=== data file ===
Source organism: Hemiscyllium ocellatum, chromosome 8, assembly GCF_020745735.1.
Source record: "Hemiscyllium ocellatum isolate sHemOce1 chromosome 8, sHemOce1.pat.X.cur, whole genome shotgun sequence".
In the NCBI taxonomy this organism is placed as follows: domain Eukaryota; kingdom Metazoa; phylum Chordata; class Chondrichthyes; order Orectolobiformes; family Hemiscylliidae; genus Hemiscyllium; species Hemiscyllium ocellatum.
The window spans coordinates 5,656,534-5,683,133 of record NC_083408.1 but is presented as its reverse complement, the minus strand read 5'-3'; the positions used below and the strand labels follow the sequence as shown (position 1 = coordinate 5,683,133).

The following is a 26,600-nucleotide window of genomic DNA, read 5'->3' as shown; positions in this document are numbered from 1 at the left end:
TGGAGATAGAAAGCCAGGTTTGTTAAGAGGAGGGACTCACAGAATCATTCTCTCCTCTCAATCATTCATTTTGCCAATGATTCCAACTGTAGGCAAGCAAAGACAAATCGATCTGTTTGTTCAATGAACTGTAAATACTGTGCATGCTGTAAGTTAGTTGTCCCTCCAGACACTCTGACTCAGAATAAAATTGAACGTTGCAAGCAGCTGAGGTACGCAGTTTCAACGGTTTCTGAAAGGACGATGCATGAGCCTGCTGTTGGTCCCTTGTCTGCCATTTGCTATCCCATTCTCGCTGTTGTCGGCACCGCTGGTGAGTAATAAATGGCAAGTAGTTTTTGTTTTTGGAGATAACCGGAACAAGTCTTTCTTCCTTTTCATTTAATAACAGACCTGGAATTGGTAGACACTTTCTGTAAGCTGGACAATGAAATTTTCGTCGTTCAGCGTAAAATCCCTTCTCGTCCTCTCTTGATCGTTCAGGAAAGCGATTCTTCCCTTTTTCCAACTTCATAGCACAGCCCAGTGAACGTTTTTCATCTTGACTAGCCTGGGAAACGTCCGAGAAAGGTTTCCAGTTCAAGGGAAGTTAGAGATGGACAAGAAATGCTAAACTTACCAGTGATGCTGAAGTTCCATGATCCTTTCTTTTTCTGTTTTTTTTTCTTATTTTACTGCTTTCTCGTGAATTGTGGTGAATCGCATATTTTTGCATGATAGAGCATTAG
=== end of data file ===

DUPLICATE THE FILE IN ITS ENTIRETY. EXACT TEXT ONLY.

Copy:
Source organism: Hemiscyllium ocellatum, chromosome 8, assembly GCF_020745735.1.
Source record: "Hemiscyllium ocellatum isolate sHemOce1 chromosome 8, sHemOce1.pat.X.cur, whole genome shotgun sequence".
In the NCBI taxonomy this organism is placed as follows: domain Eukaryota; kingdom Metazoa; phylum Chordata; class Chondrichthyes; order Orectolobiformes; family Hemiscylliidae; genus Hemiscyllium; species Hemiscyllium ocellatum.
The window spans coordinates 5,656,534-5,683,133 of record NC_083408.1 but is presented as its reverse complement, the minus strand read 5'-3'; the positions used below and the strand labels follow the sequence as shown (position 1 = coordinate 5,683,133).

The following is a 26,600-nucleotide window of genomic DNA, read 5'->3' as shown; positions in this document are numbered from 1 at the left end:
TGGAGATAGAAAGCCAGGTTTGTTAAGAGGAGGGACTCACAGAATCATTCTCTCCTCTCAATCATTCATTTTGCCAATGATTCCAACTGTAGGCAAGCAAAGACAAATCGATCTGTTTGTTCAATGAACTGTAAATACTGTGCATGCTGTAAGTTAGTTGTCCCTCCAGACACTCTGACTCAGAATAAAATTGAACGTTGCAAGCAGCTGAGGTACGCAGTTTCAACGGTTTCTGAAAGGACGATGCATGAGCCTGCTGTTGGTCCCTTGTCTGCCATTTGCTATCCCATTCTCGCTGTTGTCGGCACCGCTGGTGAGTAATAAATGGCAAGTAGTTTTTGTTTTTGGAGATAACCGGAACAAGTCTTTCTTCCTTTTCATTTAATAACAGACCTGGAATTGGTAGACACTTTCTGTAAGCTGGACAATGAAATTTTCGTCGTTCAGCGTAAAATCCCTTCTCGTCCTCTCTTGATCGTTCAGGAAAGCGATTCTTCCCTTTTTCCAACTTCATAGCACAGCCCAGTGAACGTTTTTCATCTTGACTAGCCTGGGAAACGTCCGAGAAAGGTTTCCAGTTCAAGGGAAGTTAGAGATGGACAAGAAATGCTAAACTTACCAGTGATGCTGAAGTTCCATGATCCTTTCTTTTTCTGTTTTTTTTTCTTATTTTACTGCTTTCTCGTGAATTGTGGTGAATCGCATATTTTTGCATGATAGAGCATTAG